"get

*i*th point in square" or "get

*N*points in square" function. The square is usually [0,1)^2. These always seem to add more ugliness to programs than I would expect, but we'll save that for another time. Additionally, it's really a multidimensional sampling (i.e., antialised motion-blur is 3D) a topic we will also defer.

There are five basic strategies for getting 2D samples on the unit square:

- Regular (lattice, sometimes rotated.)
- Random
- Jittering (stratified sampling)
- QMC
- Optimized

Jittered is usually done for perfect square number of samples because it is a SxS grid that "jittered" or perturbed. Pseudocode for Jittered for S^2 samples (e.g, for S = 4, 16 samples) is:

Vec2 get_sample(int s, int sqrt_num_samples)

float i = s % sqrt_num_samples

float j = s / sqrt_num_samples

return Vec2((i+drand48())/ sqrt_num_samples, (i+drand48())/ sqrt_num_samples)

If we are going to sample a disk (like a lens) people typically sample a unit disk centered at (0,0) with radius 1. If we transform a sample (u,v) on [0,1)^2 to a disk we can't do this:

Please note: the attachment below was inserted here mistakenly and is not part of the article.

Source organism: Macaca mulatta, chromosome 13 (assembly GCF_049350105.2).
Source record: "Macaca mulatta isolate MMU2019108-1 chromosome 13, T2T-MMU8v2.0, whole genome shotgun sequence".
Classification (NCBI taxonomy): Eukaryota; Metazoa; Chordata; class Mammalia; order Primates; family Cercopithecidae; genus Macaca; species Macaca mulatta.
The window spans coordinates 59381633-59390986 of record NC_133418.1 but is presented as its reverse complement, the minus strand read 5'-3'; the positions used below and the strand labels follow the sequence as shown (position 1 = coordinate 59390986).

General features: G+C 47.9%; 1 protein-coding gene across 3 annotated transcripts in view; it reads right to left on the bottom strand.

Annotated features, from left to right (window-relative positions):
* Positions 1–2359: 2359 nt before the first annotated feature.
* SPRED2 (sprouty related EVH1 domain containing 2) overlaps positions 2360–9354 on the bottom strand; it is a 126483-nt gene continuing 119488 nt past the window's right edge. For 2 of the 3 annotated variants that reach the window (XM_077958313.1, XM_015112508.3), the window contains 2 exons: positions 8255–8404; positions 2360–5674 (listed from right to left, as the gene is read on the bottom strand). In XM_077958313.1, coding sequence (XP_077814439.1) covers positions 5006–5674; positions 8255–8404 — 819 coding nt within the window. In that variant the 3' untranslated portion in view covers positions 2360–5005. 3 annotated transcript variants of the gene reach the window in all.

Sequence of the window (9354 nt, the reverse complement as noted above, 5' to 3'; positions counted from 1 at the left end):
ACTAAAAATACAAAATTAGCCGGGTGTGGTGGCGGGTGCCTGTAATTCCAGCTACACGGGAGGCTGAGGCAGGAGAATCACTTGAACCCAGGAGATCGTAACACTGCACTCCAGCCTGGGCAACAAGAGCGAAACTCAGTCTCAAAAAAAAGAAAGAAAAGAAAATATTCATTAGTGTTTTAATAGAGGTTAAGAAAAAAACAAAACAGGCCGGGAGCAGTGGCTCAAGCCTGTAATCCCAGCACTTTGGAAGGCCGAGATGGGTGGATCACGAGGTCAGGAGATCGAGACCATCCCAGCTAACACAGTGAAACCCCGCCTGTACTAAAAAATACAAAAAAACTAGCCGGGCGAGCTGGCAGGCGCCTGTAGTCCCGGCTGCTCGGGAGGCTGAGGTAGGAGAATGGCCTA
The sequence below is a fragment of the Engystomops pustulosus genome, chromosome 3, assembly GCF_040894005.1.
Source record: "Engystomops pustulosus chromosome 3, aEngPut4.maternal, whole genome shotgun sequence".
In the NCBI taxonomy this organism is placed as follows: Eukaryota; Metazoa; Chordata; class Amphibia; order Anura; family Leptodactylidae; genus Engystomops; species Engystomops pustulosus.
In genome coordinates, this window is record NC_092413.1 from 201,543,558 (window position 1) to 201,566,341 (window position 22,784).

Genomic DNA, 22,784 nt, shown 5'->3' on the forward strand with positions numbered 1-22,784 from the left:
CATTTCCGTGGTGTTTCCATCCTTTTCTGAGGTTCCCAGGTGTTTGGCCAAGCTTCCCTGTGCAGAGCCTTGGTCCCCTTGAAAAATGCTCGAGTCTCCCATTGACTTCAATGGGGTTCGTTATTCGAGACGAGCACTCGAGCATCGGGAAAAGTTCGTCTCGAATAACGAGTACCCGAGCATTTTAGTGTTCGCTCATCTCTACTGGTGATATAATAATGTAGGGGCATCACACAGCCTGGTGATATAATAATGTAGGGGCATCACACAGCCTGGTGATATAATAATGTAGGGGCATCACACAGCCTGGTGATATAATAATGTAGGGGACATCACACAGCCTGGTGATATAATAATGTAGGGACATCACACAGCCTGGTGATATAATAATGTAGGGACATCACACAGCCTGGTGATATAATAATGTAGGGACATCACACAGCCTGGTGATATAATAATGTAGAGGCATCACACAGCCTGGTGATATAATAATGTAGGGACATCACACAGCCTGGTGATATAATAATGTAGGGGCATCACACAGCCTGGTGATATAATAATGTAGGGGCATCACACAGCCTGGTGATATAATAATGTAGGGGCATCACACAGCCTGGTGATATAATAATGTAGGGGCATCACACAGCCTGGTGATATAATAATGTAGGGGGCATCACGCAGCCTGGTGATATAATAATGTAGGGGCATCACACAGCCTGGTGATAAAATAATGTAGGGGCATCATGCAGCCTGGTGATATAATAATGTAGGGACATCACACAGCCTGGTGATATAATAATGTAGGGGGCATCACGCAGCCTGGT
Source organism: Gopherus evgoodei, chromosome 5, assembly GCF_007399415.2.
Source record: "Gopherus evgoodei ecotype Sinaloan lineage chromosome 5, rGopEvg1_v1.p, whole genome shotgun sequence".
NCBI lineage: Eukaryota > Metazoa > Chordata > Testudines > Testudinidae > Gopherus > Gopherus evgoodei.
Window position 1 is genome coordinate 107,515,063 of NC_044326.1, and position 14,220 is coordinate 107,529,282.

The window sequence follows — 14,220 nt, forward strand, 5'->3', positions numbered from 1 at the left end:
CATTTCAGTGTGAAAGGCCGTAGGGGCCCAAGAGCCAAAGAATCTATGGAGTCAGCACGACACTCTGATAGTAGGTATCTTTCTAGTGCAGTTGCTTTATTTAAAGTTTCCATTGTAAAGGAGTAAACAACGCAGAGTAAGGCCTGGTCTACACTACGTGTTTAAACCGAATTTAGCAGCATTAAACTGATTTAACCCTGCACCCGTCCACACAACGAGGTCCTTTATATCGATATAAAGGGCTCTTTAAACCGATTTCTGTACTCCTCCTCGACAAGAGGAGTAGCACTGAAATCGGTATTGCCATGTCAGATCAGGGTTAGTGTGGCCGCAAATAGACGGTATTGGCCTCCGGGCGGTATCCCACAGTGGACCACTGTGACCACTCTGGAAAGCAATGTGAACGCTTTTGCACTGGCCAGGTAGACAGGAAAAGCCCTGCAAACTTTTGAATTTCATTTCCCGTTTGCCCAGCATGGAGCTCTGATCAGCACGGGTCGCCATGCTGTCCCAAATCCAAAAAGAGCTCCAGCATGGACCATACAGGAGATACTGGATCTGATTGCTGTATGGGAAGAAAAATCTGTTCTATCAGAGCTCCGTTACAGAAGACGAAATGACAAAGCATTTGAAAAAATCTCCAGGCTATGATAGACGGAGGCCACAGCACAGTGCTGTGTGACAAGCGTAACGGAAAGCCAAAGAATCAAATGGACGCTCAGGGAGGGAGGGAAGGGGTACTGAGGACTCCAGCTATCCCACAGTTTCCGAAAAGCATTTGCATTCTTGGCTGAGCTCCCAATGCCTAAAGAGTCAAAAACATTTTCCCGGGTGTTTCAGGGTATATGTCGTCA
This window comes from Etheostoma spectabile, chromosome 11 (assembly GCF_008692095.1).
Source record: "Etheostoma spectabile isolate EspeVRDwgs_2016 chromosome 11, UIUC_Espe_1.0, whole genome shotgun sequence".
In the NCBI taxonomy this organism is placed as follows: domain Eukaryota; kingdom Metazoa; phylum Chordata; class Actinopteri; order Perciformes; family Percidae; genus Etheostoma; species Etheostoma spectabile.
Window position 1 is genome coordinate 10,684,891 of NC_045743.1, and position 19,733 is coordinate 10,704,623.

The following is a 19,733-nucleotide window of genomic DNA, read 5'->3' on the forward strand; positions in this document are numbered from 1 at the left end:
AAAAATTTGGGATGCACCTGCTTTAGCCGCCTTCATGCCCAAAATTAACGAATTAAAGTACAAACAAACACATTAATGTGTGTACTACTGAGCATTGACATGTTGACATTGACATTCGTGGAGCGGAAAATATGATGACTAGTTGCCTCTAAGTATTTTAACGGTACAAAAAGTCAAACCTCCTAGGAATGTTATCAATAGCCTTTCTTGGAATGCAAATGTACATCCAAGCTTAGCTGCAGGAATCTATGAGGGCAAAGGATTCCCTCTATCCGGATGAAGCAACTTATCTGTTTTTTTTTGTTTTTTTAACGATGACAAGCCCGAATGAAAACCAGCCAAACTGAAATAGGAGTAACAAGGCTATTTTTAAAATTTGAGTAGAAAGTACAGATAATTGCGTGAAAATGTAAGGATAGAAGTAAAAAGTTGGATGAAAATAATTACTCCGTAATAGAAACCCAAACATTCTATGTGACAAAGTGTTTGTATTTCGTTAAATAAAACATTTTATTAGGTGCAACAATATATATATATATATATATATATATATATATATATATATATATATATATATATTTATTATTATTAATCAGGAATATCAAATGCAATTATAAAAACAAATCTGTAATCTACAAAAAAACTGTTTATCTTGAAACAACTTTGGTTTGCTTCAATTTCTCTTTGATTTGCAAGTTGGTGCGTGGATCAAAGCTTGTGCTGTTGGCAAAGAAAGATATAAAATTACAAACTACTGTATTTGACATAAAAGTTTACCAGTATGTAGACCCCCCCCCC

Vec2 transform_to_disk(Vec2 on_square)

theta = 2*PI*on_square.x

r = on_square.y

return (r*cos(theta), r*sin(theta))

Because this will clump up samples near r=0. Instead we need r = sqrt(on_square.y) which compensates for the distortion.

However, there is a "concentric" mapping on the square that some say is better and Dave Cline sent me (see previous blog post) a nicely small code for that so I finally tried it.

Here is an image with random sampling and 25 samples per pixel.

Random sampling 25 samples per pixel |

25 samples per pixel, random, jittered, and jittered with concentric map. |

49 samples per pixel, random, jittered, and jittered with concentric map. |

100 samples per pixel, random, jittered, and jittered with concentric map. |